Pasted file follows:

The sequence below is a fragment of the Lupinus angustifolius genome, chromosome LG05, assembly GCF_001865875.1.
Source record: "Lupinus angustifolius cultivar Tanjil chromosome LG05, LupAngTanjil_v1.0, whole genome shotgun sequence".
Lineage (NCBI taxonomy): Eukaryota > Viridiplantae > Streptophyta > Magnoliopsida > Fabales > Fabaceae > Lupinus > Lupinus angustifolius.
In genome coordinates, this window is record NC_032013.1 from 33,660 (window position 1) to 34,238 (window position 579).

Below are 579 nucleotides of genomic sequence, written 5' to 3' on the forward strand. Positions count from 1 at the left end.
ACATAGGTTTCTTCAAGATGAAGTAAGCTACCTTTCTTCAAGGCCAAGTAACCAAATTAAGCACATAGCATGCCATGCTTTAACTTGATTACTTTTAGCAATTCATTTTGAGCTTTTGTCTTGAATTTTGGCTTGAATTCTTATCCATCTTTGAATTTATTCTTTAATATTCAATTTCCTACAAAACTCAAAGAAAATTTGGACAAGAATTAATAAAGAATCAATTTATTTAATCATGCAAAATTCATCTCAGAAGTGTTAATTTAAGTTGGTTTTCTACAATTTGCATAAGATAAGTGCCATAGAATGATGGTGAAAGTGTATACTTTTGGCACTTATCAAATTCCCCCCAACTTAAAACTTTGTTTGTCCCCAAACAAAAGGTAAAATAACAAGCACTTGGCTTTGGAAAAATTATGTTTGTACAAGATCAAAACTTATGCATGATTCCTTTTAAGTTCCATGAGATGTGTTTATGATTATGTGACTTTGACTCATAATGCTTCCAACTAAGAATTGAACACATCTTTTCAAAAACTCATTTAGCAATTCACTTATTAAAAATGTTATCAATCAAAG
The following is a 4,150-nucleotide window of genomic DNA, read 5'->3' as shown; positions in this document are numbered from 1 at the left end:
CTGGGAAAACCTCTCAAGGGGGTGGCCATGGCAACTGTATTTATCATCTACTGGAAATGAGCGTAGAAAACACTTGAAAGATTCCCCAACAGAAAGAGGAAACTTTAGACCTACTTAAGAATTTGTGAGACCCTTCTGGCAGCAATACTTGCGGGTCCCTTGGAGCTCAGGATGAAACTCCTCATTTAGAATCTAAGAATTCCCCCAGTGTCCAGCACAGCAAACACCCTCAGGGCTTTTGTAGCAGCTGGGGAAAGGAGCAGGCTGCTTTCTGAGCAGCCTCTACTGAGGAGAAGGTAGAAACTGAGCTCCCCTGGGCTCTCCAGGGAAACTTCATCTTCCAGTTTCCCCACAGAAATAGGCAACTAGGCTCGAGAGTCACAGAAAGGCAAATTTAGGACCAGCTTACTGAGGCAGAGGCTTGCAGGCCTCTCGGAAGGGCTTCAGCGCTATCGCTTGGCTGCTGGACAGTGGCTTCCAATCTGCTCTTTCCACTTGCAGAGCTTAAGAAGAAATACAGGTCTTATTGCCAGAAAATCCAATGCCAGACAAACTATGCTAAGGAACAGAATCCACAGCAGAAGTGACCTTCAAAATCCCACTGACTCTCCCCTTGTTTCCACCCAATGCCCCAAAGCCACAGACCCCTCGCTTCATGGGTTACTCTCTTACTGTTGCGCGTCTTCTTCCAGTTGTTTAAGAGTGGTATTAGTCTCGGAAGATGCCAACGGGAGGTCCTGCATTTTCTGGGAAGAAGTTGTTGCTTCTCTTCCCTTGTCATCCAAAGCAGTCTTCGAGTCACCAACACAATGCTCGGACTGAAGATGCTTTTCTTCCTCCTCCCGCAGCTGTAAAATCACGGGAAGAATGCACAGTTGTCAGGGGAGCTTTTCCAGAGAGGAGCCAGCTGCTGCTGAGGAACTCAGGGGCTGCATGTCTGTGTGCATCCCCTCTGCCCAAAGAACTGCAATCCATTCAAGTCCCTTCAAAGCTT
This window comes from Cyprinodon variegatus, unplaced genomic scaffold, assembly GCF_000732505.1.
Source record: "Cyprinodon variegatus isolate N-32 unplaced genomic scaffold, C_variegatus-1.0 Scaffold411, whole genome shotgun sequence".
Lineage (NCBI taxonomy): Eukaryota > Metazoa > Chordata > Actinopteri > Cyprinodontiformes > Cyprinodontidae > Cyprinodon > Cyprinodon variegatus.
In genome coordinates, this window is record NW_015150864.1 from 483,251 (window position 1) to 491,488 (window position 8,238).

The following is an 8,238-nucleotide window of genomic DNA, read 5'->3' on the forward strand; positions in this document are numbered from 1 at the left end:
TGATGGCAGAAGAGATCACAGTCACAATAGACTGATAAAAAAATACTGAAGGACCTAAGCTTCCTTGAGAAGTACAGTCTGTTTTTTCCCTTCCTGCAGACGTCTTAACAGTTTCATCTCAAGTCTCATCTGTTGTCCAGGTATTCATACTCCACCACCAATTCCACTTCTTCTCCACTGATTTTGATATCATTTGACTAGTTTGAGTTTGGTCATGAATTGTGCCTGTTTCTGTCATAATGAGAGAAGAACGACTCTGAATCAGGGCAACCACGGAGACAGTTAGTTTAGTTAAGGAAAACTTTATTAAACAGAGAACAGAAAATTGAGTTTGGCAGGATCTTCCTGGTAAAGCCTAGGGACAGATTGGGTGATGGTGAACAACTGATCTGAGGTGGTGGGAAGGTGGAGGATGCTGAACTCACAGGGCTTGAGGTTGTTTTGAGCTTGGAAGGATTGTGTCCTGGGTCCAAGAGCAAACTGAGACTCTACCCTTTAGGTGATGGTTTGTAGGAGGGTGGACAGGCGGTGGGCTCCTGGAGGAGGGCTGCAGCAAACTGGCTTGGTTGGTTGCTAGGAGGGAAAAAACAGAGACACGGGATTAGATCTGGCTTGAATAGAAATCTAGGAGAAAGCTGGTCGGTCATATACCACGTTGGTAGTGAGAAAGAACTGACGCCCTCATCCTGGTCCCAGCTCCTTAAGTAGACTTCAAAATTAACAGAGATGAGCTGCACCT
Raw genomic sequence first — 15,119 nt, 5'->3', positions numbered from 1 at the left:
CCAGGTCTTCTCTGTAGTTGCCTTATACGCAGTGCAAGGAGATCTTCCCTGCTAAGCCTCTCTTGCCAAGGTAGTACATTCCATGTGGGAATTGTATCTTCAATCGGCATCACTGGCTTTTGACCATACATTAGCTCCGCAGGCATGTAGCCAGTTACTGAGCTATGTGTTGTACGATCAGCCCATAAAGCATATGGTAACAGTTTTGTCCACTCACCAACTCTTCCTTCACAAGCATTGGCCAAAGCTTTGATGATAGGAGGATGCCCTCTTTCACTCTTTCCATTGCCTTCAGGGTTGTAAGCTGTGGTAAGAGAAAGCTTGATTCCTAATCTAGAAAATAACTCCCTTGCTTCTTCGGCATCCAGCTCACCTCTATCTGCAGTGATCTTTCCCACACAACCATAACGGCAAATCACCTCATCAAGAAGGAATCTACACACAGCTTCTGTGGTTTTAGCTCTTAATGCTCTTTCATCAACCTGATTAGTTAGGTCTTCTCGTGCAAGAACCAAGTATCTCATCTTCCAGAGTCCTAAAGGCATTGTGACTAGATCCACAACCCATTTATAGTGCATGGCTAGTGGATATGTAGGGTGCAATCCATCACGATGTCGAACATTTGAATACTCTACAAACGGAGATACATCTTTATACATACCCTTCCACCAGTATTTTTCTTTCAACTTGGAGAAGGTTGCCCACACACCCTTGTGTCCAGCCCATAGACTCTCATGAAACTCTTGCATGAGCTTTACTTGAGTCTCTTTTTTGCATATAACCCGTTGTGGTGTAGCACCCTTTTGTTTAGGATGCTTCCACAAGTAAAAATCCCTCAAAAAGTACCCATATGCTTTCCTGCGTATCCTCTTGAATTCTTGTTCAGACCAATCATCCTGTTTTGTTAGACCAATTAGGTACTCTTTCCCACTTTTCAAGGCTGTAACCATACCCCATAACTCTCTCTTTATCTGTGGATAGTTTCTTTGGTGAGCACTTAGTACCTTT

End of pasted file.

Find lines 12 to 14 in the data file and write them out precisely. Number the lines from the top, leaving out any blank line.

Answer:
In genome coordinates, this window is record NW_015150864.1 from 483,251 (window position 1) to 491,488 (window position 8,238).

The following is an 8,238-nucleotide window of genomic DNA, read 5'->3' on the forward strand; positions in this document are numbered from 1 at the left end:
TGATGGCAGAAGAGATCACAGTCACAATAGACTGATAAAAAAATACTGAAGGACCTAAGCTTCCTTGAGAAGTACAGTCTGTTTTTTCCCTTCCTGCAGACGTCTTAACAGTTTCATCTCAAGTCTCATCTGTTGTCCAGGTATTCATACTCCACCACCAATTCCACTTCTTCTCCACTGATTTTGATATCATTTGACTAGTTTGAGTTTGGTCATGAATTGTGCCTGTTTCTGTCATAATGAGAGAAGAACGACTCTGAATCAGGGCAACCACGGAGACAGTTAGTTTAGTTAAGGAAAACTTTATTAAACAGAGAACAGAAAATTGAGTTTGGCAGGATCTTCCTGGTAAAGCCTAGGGACAGATTGGGTGATGGTGAACAACTGATCTGAGGTGGTGGGAAGGTGGAGGATGCTGAACTCACAGGGCTTGAGGTTGTTTTGAGCTTGGAAGGATTGTGTCCTGGGTCCAAGAGCAAACTGAGACTCTACCCTTTAGGTGATGGTTTGTAGGAGGGTGGACAGGCGGTGGGCTCCTGGAGGAGGGCTGCAGCAAACTGGCTTGGTTGGTTGCTAGGAGGGAAAAAACAGAGACACGGGATTAGATCTGGCTTGAATAGAAATCTAGGAGAAAGCTGGTCGGTCATATACCACGTTGGTAGTGAGAAAGAACTGACGCCCTCATCCTGGTCCCAGCTCCTTAAGTAGACTTCAAAATTAACAGAGATGAGCTGCACCT